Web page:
Editing your work is an important part of the publishing and self publishing process. Author & freelance editor Jay Merill is writing a series of articles for CompletelyNovel.com which will be guided by your questions about the editorial process.
Use the comments below to give your feedback on the current article and to ask any questions on editing your work, and Jay will use these questions as the basis for her next article, selecting and addressing the main themes identified.
In today’s competitive market it is clearly desirable to have as polished a piece of work on offer as possible so that the product, whether it be a journalistic article, a work of non-fiction, a novel or a short story, will receive its fair share of attention. Material is likely to be rejected by agents, prospective publishers or other outlets if it fails to meet standards of competence in the editorial sphere. A good standard of editorial competence then will help to ensure your work is taken seriously and considered on its merits.
Traditional publishers no longer provide all the editing functions which they used to do but the author need not despair as a wide range of independent editorial services are increasingly available for anyone who is serious about getting their material published. This is true likewise for the author who is intending to self publish. In fact all authors would see the merit in having a well produced text, and this would hold true whether the text was intended for a digital or a print market.
Ultimately, of course, it is desirable for the work to be well edited so that the clarity of its arguments and the flow of its language will not be impeded and obscured by flaws in the text. In other words the text deserves to be well edited for its own sake, and for the sake of its potential readers.
The tasks within the editing process are many and varied and can range from an editor’s input at the inception of a work, where skills may be called upon to help develop the idea itself and assist in the preparation of a comprehensive outline. Later on editing will involve modifications to the initial text to ensure any problems are ironed out and that the work is moving in the right direction. One of the last stages in the editorial process will be proofreading, at which time remaining errors should be eliminated. The final stage would be production editing which could include communicating with the designer and printer. An author may require help with some or all of these tasks according to the requirements of the project.
The role of editing involves interaction between the editor and the author, and the cooperation of each is necessary for a successful outcome. Moreover it is highly important that the author be able to trust the editor with whom they are working. The job of successful editing not only calls for technical and creative skills therefore but also a good awareness of the human element. It will be enabling on the part of the editor if they are sympathetic and flexible when dealing with an author who is likely to have a deep emotional attachment to the work. And it goes without saying that there must always be a joint harmony of purpose between author and editor for things to go forward, and in order to provide maximum benefit to the work itself.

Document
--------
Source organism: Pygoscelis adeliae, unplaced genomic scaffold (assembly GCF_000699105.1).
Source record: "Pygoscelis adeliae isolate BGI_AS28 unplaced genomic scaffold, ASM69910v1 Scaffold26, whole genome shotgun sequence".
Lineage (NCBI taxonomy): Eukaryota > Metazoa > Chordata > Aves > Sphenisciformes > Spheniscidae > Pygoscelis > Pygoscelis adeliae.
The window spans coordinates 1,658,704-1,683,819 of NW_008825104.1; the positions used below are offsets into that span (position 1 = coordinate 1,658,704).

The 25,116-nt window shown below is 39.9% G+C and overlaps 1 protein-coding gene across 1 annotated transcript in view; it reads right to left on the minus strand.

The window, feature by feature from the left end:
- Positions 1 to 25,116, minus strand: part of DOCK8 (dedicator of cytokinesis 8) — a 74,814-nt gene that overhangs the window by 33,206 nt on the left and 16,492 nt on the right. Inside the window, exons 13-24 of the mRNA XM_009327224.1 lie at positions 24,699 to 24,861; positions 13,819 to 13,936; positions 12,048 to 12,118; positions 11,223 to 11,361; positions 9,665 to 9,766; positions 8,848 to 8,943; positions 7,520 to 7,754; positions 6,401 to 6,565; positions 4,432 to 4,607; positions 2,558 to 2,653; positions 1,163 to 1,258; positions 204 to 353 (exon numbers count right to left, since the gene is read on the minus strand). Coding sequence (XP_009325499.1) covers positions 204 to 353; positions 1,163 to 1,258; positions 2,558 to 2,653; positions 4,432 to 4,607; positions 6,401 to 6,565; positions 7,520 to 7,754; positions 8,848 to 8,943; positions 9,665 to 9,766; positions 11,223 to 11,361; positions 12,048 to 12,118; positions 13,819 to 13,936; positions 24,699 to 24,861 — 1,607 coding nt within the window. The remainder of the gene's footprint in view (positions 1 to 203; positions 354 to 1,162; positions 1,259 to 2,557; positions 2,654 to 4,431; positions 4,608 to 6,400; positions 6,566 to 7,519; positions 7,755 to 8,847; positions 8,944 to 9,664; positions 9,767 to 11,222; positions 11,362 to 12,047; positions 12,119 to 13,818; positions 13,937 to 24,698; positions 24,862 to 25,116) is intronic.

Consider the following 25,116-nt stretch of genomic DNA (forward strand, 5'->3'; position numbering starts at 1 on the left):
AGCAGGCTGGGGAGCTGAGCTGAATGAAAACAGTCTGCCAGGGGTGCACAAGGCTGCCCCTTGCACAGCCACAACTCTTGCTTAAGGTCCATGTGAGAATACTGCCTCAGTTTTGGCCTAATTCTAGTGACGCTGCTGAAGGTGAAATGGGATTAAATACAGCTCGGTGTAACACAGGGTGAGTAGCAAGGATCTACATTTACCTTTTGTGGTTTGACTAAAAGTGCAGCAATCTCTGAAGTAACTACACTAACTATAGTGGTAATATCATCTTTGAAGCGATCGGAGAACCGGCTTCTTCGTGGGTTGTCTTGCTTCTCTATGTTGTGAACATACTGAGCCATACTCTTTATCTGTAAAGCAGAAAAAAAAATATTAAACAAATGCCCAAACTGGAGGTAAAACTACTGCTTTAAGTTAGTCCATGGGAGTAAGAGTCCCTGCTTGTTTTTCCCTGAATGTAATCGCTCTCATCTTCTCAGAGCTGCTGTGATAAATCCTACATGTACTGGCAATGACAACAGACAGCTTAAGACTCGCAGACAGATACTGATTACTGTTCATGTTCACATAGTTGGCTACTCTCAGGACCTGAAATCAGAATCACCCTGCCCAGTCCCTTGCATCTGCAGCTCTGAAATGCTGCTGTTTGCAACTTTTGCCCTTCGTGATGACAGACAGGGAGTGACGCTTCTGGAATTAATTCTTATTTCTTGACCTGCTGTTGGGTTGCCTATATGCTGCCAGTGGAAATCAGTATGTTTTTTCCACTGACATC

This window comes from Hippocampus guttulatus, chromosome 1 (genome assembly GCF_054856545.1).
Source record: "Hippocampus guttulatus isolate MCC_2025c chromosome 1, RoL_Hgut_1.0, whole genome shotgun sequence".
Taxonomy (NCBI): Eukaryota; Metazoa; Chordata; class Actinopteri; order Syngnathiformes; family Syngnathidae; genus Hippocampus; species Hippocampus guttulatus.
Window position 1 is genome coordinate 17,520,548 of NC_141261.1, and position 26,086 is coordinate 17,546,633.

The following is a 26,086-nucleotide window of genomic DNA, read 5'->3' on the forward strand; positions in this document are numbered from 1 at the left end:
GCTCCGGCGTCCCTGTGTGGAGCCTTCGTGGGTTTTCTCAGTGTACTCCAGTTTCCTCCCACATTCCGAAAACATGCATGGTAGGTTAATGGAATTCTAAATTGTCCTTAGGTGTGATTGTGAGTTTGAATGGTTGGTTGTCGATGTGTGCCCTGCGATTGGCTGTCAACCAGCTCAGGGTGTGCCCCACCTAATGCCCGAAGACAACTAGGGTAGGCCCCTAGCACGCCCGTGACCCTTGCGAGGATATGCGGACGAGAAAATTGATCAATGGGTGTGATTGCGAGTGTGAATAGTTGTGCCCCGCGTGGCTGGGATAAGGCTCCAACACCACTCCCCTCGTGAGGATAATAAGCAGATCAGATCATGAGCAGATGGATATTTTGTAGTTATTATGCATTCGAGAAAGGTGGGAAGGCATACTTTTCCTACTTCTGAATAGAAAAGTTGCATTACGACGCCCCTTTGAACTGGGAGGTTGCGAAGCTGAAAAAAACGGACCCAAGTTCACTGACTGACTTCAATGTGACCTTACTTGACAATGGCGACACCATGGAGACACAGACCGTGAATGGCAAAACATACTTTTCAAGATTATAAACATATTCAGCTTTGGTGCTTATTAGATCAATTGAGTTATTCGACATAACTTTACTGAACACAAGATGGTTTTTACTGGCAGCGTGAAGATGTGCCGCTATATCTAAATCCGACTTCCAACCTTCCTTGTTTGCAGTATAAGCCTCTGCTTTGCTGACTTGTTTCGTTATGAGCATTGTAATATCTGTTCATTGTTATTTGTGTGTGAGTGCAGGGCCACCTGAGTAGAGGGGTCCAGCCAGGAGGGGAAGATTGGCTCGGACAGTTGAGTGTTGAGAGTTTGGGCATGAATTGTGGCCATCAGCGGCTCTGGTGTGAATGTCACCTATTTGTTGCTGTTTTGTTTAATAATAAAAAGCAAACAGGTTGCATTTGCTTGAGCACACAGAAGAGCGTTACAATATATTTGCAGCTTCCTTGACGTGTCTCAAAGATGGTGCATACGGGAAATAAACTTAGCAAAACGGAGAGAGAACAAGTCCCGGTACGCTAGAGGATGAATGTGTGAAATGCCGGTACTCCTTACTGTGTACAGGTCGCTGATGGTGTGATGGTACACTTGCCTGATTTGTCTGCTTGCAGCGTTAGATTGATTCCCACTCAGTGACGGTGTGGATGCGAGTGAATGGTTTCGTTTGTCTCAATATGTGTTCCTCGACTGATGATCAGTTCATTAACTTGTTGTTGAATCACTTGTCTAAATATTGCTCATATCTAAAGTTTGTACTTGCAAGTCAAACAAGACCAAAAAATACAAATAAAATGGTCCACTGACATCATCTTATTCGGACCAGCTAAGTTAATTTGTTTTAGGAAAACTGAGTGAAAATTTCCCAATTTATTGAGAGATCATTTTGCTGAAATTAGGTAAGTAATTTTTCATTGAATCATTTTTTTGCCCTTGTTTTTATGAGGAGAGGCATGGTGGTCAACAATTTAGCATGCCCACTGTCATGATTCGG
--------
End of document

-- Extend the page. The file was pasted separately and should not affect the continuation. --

Very good advice, but at what stage do you submit the story? Presumably when it is finished and the author has completed some checks of his own; but how do you find a good editor who has the time to spare to provide personal interaction? Or, is it dependent on the quality of the story as to whether the editor is willing to devote precious time? My very limited experience has not been good, and i have a dilemma about when & where to send my next manuscript. There are plenty of offers from people and organisations willing to take your money, but providing little return. I like the Completely Novel approach, and will look at the advice posted by others.
Finish your story then complete two drafts. After the second pass it on to a beta reader (someone with good grounding in the English language and use of). From there forward your manuscript on to an editor. An editor will make changes to the prose (everyone has an opinion)however it will be money well spent. A good editor will turn English into English.
As an author the biggest problem is leaving the finished manuscript alone. I have it edited then change a few lines creating more editing. As my beta reader now threatens me with death I leave well alone.
The most important part of your story is the timeline. It is the spine of the novel so it must stand up to scrutiny. A summer, then winter, then autumn will not go down well. Nik, on the choosing an editor front ‘beware of Greeks bearing gifts.’
Have a great Christmas and a prosperous New Year.
Colin B Leonard
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